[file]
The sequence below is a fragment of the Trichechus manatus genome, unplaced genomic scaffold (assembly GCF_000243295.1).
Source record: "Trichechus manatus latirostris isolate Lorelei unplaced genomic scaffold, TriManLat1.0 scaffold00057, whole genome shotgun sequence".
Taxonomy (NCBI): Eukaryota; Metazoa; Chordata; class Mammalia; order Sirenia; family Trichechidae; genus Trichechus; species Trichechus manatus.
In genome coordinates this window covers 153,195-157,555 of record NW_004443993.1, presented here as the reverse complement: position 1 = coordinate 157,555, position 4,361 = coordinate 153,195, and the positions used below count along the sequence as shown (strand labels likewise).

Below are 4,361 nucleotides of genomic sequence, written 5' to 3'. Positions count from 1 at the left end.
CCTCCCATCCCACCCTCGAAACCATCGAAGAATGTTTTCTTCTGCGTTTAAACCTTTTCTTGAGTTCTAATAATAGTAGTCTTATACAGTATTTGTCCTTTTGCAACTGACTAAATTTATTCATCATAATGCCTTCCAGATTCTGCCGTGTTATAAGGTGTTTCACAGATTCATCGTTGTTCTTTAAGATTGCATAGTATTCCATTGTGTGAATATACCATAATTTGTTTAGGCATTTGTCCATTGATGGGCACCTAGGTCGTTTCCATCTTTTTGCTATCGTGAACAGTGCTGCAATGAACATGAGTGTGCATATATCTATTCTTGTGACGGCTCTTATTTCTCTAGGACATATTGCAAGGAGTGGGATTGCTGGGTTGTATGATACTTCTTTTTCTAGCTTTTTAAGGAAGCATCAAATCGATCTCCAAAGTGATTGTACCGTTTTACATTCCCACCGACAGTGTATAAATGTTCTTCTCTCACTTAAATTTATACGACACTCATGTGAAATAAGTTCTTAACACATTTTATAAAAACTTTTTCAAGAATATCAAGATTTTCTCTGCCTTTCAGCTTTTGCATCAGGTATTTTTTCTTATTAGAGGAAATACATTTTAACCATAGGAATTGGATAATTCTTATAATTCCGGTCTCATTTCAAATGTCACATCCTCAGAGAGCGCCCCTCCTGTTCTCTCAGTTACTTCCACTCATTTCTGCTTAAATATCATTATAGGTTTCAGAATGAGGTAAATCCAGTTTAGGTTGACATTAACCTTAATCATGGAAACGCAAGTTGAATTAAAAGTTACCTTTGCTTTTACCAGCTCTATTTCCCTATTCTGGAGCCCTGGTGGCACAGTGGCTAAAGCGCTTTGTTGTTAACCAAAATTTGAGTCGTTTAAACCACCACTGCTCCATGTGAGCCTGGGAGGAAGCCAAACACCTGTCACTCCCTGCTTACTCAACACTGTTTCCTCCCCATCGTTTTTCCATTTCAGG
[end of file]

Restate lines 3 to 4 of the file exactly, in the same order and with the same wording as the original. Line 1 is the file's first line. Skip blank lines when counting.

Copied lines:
Taxonomy (NCBI): Eukaryota; Metazoa; Chordata; class Mammalia; order Sirenia; family Trichechidae; genus Trichechus; species Trichechus manatus.
In genome coordinates this window covers 153,195-157,555 of record NW_004443993.1, presented here as the reverse complement: position 1 = coordinate 157,555, position 4,361 = coordinate 153,195, and the positions used below count along the sequence as shown (strand labels likewise).